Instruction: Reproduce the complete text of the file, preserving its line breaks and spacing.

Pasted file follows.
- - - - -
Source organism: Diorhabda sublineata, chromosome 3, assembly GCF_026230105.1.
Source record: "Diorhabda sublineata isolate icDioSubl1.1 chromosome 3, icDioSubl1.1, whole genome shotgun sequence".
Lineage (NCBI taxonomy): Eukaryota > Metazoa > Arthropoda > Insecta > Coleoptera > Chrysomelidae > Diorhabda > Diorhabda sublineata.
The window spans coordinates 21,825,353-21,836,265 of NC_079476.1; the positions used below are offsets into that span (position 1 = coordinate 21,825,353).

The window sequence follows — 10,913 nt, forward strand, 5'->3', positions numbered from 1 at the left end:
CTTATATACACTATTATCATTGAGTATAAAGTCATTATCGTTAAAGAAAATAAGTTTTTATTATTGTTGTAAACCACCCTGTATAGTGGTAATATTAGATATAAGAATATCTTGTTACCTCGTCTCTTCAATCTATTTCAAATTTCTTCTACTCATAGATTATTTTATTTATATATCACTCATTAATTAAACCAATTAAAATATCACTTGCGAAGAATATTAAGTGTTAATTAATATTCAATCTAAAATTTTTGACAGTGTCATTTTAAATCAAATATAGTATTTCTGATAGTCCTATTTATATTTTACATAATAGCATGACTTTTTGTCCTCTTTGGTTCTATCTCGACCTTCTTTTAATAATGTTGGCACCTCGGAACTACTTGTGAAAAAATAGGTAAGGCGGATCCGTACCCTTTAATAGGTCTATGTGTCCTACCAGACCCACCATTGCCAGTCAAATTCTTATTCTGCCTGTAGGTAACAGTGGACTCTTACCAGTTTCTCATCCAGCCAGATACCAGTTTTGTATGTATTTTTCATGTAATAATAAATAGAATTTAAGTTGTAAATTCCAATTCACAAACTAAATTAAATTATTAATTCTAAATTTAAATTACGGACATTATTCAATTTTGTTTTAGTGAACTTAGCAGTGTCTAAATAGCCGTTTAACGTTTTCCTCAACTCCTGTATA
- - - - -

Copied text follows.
Source organism: Diorhabda sublineata, chromosome 3, assembly GCF_026230105.1.
Source record: "Diorhabda sublineata isolate icDioSubl1.1 chromosome 3, icDioSubl1.1, whole genome shotgun sequence".
Lineage (NCBI taxonomy): Eukaryota > Metazoa > Arthropoda > Insecta > Coleoptera > Chrysomelidae > Diorhabda > Diorhabda sublineata.
The window spans coordinates 21,825,353-21,836,265 of NC_079476.1; the positions used below are offsets into that span (position 1 = coordinate 21,825,353).

The window sequence follows — 10,913 nt, forward strand, 5'->3', positions numbered from 1 at the left end:
CTTATATACACTATTATCATTGAGTATAAAGTCATTATCGTTAAAGAAAATAAGTTTTTATTATTGTTGTAAACCACCCTGTATAGTGGTAATATTAGATATAAGAATATCTTGTTACCTCGTCTCTTCAATCTATTTCAAATTTCTTCTACTCATAGATTATTTTATTTATATATCACTCATTAATTAAACCAATTAAAATATCACTTGCGAAGAATATTAAGTGTTAATTAATATTCAATCTAAAATTTTTGACAGTGTCATTTTAAATCAAATATAGTATTTCTGATAGTCCTATTTATATTTTACATAATAGCATGACTTTTTGTCCTCTTTGGTTCTATCTCGACCTTCTTTTAATAATGTTGGCACCTCGGAACTACTTGTGAAAAAATAGGTAAGGCGGATCCGTACCCTTTAATAGGTCTATGTGTCCTACCAGACCCACCATTGCCAGTCAAATTCTTATTCTGCCTGTAGGTAACAGTGGACTCTTACCAGTTTCTCATCCAGCCAGATACCAGTTTTGTATGTATTTTTCATGTAATAATAAATAGAATTTAAGTTGTAAATTCCAATTCACAAACTAAATTAAATTATTAATTCTAAATTTAAATTACGGACATTATTCAATTTTGTTTTAGTGAACTTAGCAGTGTCTAAATAGCCGTTTAACGTTTTCCTCAACTCCTGTATA